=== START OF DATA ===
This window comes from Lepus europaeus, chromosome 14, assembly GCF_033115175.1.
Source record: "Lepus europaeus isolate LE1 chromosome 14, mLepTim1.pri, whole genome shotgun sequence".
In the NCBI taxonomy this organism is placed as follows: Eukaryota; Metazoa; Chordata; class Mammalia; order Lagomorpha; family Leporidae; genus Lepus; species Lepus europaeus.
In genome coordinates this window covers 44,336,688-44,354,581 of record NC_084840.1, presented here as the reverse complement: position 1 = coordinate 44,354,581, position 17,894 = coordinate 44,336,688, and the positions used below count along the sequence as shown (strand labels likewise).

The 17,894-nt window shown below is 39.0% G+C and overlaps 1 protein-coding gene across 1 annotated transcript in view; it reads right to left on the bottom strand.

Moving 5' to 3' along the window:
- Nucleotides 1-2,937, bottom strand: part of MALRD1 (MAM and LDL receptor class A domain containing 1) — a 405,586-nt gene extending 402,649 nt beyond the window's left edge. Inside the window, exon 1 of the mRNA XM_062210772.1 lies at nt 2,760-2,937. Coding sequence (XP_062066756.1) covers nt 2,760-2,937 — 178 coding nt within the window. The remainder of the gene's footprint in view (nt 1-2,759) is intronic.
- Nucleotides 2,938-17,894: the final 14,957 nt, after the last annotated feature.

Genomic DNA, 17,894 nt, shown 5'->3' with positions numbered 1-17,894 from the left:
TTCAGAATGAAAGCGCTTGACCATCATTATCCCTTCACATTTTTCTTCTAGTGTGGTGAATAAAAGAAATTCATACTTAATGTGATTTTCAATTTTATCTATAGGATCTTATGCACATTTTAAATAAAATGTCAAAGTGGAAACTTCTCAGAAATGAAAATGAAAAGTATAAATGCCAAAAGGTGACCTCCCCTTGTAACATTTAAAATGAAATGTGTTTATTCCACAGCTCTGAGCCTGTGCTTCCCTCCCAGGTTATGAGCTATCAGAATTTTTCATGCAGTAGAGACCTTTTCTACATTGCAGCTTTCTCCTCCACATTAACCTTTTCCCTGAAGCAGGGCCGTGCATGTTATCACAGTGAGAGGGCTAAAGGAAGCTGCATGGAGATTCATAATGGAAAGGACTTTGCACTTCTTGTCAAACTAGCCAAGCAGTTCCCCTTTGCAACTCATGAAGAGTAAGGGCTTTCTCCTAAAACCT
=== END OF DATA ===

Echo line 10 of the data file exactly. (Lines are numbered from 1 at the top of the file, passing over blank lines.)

TTCAGAATGAAAGCGCTTGACCATCATTATCCCTTCACATTTTTCTTCTAGTGTGGTGAATAAAAGAAATTCATACTTAATGTGATTTTCAATTTTATCTATAGGATCTTATGCACATTTTAAATAAAATGTCAAAGTGGAAACTTCTCAGAAATGAAAATGAAAAGTATAAATGCCAAAAGGTGACCTCCCCTTGTAACATTTAAAATGAAATGTGTTTATTCCACAGCTCTGAGCCTGTGCTTCCCTCCCAGGTTATGAGCTATCAGAATTTTTCATGCAGTAGAGACCTTTTCTACATTGCAGCTTTCTCCTCCACATTAACCTTTTCCCTGAAGCAGGGCCGTGCATGTTATCACAGTGAGAGGGCTAAAGGAAGCTGCATGGAGATTCATAATGGAAAGGACTTTGCACTTCTTGTCAAACTAGCCAAGCAGTTCCCCTTTGCAACTCATGAAGAGTAAGGGCTTTCTCCTAAAACCT